Wormwood (Artemisia absinthium), syn. Common Wormwood, Grande Wormwood, Green Ginger, Absinthe Wormwood
Wormwood is one of the members of the Artemisia family that is a shrubby, aromatic perennial. Other members of the family vary from small shrubs to herbaceous perennials. Its silvery green, flat leaves are smooth to the touch, and it has small round button-like yellow flowers, making it an attractive addition to the garden. Another plant in our garden, southernwood (Artemisia abrotanum), is a relative of wormwood, along with tarragon (Artemisia dracunculus), a culinary herb. Wormwood was originally native to Russia and Europe, and was brought over to the United States. It has been found growing in Kashmir up to 1,500 to 2,000 m. Now, it grows happily in our burgeoning garden, brought to our Hereford hill by years of cultivation and transport.
The herb was known in ancient Egypt, and has long been used as a vermifugic or de-worming agent, as well as a stimulant and tonic. It was also used as an insect repellant and strewn on the floor as an insecticide. It has been ascribed anti-septic properties and was used in poultices and in wraps for wounds. Additionally, it has been used as an aid in childbirth and to stimulate digestion. Because of its taste, in Shakespeare’s time it was commonly used to wean infants. This unpleasant attribute of the herb even earned it mention in the Bible as the epitome of bitterness:
“He hath filled me with bitterness, he hath made me drunken with wormwood.” Lamentations, 3:15
Wormwood contains a chemical known as thujone, which targets and excites the nervous system, causing anyone who takes too much of it to risk a seizure. Wormwood oil contains at least 40-60% thujone. The FDA has listed wormwood as a causer of neurological defects, including auditory and visual hallucinations, delirium, numbness of the limbs, and convulsions. It is not entirely known whether or not these are all caused by thujone and is a topic of study.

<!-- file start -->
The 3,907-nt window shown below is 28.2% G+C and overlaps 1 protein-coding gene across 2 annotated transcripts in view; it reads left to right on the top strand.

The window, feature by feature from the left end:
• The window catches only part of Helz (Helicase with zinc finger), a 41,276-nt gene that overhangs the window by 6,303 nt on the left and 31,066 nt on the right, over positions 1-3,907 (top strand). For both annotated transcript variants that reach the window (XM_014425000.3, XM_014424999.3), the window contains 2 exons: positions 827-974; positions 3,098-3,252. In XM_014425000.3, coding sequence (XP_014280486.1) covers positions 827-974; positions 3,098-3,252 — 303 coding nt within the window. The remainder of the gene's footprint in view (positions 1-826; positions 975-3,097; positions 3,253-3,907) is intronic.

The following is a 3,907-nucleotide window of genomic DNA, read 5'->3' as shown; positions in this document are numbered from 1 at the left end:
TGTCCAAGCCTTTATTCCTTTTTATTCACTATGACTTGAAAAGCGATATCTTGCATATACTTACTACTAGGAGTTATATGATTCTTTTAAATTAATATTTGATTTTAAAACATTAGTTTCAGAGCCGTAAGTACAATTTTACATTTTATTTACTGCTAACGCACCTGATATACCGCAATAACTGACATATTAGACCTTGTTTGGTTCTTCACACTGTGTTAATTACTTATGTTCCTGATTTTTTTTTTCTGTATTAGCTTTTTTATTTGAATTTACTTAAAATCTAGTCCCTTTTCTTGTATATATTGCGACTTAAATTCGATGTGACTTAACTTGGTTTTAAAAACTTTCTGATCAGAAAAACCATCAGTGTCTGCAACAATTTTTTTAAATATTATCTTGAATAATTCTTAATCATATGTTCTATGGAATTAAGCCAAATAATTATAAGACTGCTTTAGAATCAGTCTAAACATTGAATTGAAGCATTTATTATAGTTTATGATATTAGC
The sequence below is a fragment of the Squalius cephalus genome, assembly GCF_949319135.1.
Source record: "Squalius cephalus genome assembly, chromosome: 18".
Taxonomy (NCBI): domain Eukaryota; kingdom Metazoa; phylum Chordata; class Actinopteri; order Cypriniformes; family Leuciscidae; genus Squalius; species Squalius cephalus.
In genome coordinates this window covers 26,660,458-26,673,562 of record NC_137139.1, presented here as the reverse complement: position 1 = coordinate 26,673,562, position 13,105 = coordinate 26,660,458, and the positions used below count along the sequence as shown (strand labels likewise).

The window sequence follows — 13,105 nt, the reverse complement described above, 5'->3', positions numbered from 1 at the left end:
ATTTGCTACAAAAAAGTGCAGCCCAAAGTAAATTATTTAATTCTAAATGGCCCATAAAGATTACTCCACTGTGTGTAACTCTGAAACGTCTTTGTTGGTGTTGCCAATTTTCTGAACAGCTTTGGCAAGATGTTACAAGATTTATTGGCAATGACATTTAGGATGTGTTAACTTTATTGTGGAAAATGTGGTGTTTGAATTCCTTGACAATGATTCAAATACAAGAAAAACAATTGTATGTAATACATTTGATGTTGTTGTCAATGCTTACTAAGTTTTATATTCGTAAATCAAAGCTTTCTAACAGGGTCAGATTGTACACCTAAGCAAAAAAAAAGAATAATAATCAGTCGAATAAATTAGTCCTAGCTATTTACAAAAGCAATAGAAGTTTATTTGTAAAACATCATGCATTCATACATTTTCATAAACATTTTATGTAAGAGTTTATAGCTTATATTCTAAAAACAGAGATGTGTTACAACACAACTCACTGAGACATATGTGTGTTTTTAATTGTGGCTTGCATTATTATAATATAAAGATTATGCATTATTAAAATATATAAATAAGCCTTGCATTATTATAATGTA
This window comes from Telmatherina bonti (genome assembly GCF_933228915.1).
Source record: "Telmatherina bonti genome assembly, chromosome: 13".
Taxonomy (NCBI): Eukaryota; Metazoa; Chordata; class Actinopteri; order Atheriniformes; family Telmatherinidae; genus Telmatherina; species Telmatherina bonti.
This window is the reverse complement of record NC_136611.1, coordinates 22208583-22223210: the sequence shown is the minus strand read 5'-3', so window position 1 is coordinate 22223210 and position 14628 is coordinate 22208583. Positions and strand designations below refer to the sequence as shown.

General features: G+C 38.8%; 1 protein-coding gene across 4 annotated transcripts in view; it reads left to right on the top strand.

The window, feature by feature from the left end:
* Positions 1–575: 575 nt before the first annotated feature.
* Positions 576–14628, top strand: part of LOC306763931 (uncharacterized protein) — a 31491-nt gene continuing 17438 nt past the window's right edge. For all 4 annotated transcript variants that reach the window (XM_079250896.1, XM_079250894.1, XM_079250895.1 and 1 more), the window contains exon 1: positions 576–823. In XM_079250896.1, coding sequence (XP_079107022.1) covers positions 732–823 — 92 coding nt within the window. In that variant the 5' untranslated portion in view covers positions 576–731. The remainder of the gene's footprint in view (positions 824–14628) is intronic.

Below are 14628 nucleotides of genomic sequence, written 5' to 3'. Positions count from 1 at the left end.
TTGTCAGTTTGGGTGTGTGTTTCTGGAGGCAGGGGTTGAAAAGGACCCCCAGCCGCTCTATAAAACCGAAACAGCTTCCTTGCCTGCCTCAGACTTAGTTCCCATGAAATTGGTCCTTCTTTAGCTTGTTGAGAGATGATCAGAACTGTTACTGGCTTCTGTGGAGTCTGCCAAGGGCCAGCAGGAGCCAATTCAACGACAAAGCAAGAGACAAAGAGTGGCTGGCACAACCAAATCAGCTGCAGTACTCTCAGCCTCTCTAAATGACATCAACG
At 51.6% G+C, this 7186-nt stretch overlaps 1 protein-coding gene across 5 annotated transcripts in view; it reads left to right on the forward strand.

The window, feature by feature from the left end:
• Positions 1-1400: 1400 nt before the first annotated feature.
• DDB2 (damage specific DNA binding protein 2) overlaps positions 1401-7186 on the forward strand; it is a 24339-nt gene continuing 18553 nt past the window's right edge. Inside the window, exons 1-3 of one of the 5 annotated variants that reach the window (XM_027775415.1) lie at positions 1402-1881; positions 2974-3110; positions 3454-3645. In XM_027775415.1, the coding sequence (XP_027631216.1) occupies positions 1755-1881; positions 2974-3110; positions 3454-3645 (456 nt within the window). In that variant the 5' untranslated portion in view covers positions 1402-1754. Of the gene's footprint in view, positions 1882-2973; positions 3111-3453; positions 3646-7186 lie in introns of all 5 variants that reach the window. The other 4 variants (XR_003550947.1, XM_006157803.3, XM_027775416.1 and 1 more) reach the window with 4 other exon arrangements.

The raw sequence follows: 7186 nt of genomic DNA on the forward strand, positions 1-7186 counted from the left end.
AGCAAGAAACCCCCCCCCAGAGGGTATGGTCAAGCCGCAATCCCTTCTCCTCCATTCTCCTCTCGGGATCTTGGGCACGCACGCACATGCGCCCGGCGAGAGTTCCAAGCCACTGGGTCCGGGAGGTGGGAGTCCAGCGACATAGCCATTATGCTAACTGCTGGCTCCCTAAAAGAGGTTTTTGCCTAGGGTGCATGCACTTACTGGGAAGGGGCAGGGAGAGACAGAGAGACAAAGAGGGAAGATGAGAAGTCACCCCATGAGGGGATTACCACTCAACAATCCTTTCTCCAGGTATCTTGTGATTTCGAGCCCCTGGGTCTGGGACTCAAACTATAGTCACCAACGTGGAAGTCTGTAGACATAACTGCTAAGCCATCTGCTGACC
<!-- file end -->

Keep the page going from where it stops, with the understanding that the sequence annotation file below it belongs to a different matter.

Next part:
One of wormwood’s most notorious and well-known uses is that it is used to make absinthe, a highly alcoholic spirit with a strong anise flavoring. Ever since the discovery of its hazardous and toxic attributes, its use in the production of this drink is its main modern usage. The drink was popular with Impressionist painters and with the wealthy intelligentsia of Western Europe, especially France. It is now illegal in the US and some European countries because of its thujone concentrations, even though there were potentially other causes of what came to be known as “absinthism.” Imitation absinthe, which contained antimony and copper sulfate, flooded the markets once the drink became popular, around the time when the harmful effects absinthe had on people began to be noticed.
Absinthe is not the only alcoholic drink that employs wormwood. Soaking wormwood leaves in white wine creates vermouth. The German word for wormwood, wermuth, is the source of the modern word vermouth.
While wormwood has had a long, tumultuous history, today the infamous herb exists in the TJDG as an example of a medicinal, useful herb that was used during Thomas Jefferson’s time. Wormwood serves as a testament to how certain plants can affect society in such a way that their name becomes documented, for reasons savory or unsavory, for centuries to come.
~Sharon Ellison, UVA Class of ’13~
Garland, Sarah. The Complete Book of Herbs and Spices. London: Frances Lincoln Limited, 1979.
Prajapati, N., Purohit, S.S., Sharma, A., Kumar, T. A Handbook of Medicinal Plants A Complete Sourcebook. India: Agrobios, 2003.
http://www.herbalist.com/wiki.details/Wormwood/ (accessed October 2011)
http://www.erowid.org/plants/wormwood/wormwood_bits.shtml (accessed October 2011)
http://www.thujone.info/ (accessed October 2011)
http://www.glenbrookfarm.com/store/wormwood.html (accessed October 2011)
http://www.seborabsinth.com/chronicles/wormwood/default.asp (accessed October 2011)